Bridge to Terabithia

An enemy is one whose story we have not heard.
~ Gene Knudsen Hoffman

Bridge to Terabithia - What a wonderful and deep children's story - a real children's story. I say real because the story illustrates how relationships and people change and are not set in stone. This is so refreshing.

Most kids stories -- most stories in general -- seem to follow a rigid formula where the good guys remain good, and bad guys remain bad. In contrast, in the Bridge to Terabithiam some of the bad guys (or gals) turn out to be real people; real people who changed and who turned out to have the same vulnerabilities as anyone else. Try to find that in a typical TV show, movie, or novel. So refreshing!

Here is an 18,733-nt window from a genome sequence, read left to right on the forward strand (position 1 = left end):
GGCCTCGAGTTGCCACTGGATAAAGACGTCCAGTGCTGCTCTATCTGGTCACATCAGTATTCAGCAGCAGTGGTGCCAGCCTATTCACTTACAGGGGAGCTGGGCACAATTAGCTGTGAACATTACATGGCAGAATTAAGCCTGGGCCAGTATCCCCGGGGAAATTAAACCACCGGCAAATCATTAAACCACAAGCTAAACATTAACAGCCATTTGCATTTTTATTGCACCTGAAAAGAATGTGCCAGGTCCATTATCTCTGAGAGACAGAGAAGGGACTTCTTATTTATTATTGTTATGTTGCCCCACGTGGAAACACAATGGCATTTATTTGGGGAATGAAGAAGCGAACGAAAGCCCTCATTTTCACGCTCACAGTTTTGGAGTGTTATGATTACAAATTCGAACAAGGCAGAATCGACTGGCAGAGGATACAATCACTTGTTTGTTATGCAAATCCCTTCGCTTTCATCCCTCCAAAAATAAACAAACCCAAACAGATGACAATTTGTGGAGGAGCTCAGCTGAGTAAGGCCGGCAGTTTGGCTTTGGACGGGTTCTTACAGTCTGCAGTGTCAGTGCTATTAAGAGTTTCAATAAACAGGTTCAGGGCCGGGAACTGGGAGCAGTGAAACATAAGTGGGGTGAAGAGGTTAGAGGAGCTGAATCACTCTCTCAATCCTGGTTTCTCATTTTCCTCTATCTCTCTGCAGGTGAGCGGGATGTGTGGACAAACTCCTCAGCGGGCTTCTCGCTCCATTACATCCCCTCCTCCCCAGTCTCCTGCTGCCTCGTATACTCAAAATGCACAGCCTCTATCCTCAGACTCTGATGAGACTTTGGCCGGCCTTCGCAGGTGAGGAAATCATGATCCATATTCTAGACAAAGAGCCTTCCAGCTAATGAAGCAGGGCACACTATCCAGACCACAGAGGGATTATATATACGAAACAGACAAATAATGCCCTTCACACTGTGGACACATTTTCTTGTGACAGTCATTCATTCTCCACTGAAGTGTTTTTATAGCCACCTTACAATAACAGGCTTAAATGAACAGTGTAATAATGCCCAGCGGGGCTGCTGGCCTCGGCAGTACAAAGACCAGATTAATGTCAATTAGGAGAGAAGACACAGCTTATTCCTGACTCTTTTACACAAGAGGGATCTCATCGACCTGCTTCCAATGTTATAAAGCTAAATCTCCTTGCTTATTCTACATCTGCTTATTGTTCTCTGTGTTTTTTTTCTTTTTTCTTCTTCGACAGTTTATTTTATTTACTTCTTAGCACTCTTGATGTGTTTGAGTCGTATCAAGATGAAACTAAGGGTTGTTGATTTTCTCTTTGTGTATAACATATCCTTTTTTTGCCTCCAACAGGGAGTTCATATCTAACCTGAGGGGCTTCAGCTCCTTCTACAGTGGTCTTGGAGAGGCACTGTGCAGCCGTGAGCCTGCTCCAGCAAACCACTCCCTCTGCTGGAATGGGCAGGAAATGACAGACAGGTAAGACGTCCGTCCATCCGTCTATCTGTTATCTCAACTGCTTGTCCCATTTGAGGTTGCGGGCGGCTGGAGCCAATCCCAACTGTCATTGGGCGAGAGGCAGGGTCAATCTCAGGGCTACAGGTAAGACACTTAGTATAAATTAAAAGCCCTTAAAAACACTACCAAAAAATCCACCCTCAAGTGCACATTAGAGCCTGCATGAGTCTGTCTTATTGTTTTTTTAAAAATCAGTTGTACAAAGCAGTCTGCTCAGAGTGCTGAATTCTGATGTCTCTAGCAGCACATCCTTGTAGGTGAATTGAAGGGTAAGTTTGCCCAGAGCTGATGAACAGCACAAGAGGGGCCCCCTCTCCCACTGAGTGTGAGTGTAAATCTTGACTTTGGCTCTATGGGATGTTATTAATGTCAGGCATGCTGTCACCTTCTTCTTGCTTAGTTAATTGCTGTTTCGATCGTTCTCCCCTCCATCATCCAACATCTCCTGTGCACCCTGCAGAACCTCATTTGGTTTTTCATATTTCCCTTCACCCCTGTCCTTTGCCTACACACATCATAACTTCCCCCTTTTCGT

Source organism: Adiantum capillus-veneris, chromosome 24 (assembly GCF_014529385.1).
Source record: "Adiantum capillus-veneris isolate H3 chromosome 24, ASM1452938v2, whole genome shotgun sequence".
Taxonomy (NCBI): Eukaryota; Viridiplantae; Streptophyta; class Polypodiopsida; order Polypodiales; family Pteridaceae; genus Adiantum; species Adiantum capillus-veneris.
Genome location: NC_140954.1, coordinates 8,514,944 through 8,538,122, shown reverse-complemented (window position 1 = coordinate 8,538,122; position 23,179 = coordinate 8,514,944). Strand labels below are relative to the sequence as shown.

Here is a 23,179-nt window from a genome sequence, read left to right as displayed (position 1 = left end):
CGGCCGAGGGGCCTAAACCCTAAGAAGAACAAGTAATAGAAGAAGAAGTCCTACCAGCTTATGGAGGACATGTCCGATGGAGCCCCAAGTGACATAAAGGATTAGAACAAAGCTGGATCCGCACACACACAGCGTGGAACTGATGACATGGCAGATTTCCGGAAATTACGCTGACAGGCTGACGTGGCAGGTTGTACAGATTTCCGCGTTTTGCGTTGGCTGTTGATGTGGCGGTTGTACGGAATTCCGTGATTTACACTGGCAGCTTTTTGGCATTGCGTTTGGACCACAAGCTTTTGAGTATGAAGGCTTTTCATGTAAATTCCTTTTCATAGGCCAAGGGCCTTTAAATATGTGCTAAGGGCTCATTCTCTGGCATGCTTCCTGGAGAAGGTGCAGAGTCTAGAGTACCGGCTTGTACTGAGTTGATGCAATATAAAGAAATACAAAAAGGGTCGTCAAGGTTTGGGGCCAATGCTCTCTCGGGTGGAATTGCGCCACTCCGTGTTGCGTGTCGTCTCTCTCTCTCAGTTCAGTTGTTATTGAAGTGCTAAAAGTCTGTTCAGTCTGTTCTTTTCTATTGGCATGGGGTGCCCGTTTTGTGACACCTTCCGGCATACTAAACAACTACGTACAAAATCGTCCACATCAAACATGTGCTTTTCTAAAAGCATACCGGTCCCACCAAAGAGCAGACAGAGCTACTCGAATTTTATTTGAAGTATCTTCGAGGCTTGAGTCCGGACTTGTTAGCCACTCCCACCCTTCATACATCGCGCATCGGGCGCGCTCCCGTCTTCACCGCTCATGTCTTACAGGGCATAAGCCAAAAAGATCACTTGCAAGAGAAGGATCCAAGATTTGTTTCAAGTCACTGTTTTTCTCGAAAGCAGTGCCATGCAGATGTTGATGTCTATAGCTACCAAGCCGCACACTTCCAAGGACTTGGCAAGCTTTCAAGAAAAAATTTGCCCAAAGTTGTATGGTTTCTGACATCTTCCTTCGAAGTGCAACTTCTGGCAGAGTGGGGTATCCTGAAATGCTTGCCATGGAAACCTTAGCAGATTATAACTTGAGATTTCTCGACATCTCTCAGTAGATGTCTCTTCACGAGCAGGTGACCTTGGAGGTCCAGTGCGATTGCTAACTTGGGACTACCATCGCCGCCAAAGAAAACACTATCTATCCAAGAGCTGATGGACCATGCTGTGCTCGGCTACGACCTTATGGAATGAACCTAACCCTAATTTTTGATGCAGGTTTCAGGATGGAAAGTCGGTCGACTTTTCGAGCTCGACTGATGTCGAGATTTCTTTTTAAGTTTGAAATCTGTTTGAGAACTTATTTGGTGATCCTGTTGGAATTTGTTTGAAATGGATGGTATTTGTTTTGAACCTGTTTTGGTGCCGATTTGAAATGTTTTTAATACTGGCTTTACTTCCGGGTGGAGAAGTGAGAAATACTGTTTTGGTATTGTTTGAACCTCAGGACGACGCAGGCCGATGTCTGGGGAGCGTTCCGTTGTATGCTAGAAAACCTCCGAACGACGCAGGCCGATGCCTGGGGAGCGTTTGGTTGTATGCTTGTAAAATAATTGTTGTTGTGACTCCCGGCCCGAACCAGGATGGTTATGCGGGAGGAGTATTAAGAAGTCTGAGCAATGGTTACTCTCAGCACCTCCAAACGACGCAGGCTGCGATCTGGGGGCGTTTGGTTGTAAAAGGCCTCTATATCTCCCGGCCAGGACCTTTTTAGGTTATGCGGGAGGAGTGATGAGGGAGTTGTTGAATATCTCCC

Spoilers ahead!

In another sense the story in the Bridge to Terabithia was real because of its non-spiritual portrayal of death. I fully expected Leslie to return at the end, at least in the imagination of Jesse. But death was not treated that way in this story. Instead, the pain, the blame, the permanence and unfair nature of death were told straight, not glossed over or avoided.

Bridge to Terabithia presents life's beauty and unfairness. But the message doesn't stop there. We must go on, just as Jesse went on after Leslie's death. It's not easy. We're somehow emptied by the loss of our friend. But eventually, after we grieve, we must rejoin life so that we can carry the memories of those we lost into our new adventures.

Origins of the Story

The story was inspired by real life events. In August of 1974, Lisa Hill, a friend of the author's son David, was struck by lightning at a beach and killed. A tree dedicated to the Lisa is planted in a memorial outside of Takoma Park Elementary School in Maryland. The creek running through Takoma Park (Sligo Creek) probably inspired some settings in the Bridge to Terabithia book.

Bridge to Terabithia [Book]
Bridge to Terabithia [DVD]

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